The concept of 'Dress down Fridays' was imported into the UK by US corporations. The policy allowed employees to dress in more casual clothing, such as open-necked shirts and casual trousers, in the run-up to the weekend.
City law firm DJ Freeman has issued guidelines on dress which include a ruling that male employees should not wear “ear-rings, nose rings and similar” and hair should be short.
It continues: “All male fee earners should wear a suit – preferably in grey or navy – with a suitable tie and shirt. Blazers, sports jackets, leather jackets and flannels are not acceptable.” The code also stipulates a dress or suit for women but trousers are acceptable if they are tailored.
Generally, there is no ruling about colours, but the tendency is for lawyers to be, as one observer describes them, “lawyer-ish”, sticking to the classic colours of black and white, or dark grey and navy blue.
That reversion to classic styles has also been noted in a smaller way by Hermes, which produces one of the most popular tie choices for lawyers. Its fun design animal ties were the norm during the 1970s and 1980s but these are now being superseded by the more classic graphic prints, such as snaffles.
Ties are one of the few accessories where male lawyers can be more individual. Larry Nathan, a senior assistant solicitor in Mishcon De Reya's commercial department, admits to owning and wearing a bright yellow tie with Donald Duck emblazoned on it, as well as occasionally wearing cufflinks ranging from replicas of taps to treasury tags.
He says: “Anyone who calls themselves a 'media lawyer' almost has a duty to dress differently to distinguish them from lawyers in other areas of practice, usually (but not always) to identify with their clients.”
Gill Johnson, business affairs manager at London Weekend Television, says that although the company's in-house lawyers always wear dark-coloured suits with ties, and there is a tendency for the women to wear dark trousers most of the time, they definitely dress differently from private practice lawyers, but in an “indefinable way”.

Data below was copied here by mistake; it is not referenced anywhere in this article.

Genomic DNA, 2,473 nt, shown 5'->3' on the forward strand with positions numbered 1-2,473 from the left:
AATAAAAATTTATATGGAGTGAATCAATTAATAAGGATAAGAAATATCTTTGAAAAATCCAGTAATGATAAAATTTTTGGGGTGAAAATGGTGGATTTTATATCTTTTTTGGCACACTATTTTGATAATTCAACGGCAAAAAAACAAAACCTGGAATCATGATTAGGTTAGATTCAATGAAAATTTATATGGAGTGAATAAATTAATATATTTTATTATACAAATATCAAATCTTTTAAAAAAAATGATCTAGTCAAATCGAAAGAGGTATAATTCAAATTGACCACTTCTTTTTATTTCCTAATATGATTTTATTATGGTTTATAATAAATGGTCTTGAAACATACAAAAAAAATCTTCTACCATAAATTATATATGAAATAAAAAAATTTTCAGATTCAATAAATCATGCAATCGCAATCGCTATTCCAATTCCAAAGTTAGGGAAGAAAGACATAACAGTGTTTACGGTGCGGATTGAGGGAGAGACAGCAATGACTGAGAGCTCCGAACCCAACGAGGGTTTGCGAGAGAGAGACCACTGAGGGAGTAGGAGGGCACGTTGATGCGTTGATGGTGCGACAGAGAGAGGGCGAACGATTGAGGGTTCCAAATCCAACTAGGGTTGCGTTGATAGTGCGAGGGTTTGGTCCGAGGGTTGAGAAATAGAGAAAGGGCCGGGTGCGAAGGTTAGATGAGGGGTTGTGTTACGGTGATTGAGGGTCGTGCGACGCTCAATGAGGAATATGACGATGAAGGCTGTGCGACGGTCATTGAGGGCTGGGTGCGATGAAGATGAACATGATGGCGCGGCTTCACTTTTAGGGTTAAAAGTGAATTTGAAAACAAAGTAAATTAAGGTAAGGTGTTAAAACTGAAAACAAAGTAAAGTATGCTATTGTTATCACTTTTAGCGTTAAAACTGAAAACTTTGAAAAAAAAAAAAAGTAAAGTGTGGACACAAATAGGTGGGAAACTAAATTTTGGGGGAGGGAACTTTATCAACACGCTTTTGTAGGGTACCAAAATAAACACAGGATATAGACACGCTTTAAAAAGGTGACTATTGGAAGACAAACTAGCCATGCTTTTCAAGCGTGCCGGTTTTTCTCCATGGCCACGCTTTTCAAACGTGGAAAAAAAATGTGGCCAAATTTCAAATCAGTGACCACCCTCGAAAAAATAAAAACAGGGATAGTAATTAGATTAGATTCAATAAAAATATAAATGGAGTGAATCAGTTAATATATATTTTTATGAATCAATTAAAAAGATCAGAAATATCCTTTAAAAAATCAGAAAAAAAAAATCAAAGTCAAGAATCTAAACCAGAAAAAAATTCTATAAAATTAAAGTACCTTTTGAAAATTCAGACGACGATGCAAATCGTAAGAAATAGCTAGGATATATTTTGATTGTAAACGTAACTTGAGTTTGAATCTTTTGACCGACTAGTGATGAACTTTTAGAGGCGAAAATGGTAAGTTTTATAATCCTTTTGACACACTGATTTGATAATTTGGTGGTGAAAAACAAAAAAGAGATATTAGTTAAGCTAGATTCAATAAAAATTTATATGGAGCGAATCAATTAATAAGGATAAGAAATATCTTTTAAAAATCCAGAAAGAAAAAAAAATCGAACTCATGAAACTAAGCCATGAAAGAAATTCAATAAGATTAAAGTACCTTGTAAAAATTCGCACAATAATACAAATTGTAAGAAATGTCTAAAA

And surprisingly, programme lawyer at Live TV Neil Pepin says that for a period he was the only person on the 24th floor at Canary Wharf to wear a suit. More recently, he adds, others have also started wearing suits rather than 'going casual'.
Although law firms, and particularly those in the City, have always encouraged conservative dressing, there is still a little room for individuality to show itself.
At Manchester firm Vaudreys, for example, the head of the commercial property department Mark Pattison occasionally wears his hair in a ponytail at weekends, but in the office it is usually long enough to cover his collar.
He says he grew his hair about five years ago when one of his daughter's friends described him as a “skinhead in a leather jacket”.
Pattison adds that the length of his hair has tended to elicit amused comments from fellow property lawyers and disappointed ones from clients' wives who, having heard comments about his hair, expect it to be much longer.
Most firms' dress codes are for guidance only. At Taylor Joynson Garrett it is stressed that the firm considers it important for individuals to retain their own style.
In its dress guidelines the practice has made every effort “to allow a degree of freedom”, but not to the extent of allowing jeans, leggings, ski pants or shorts.
But one place where they do have 'Dress down Saturday' is Hong Kong, where the banks and professional practices work on Saturday mornings.
Because of the climate, the norm is to wear short-sleeved polo shirts into the office but even in this area there is a certain uniformity with designer casual wear such as Ralph Lauren being worn.
And one lawyer working for an international firm in Hong Kong recalls being told that during the week, acceptable business dress in Hong Kong for men includes a safari suit – he adds that he has yet to meet a lawyer in a safari suit, but that form of attire definitely would be 'dressing badly'.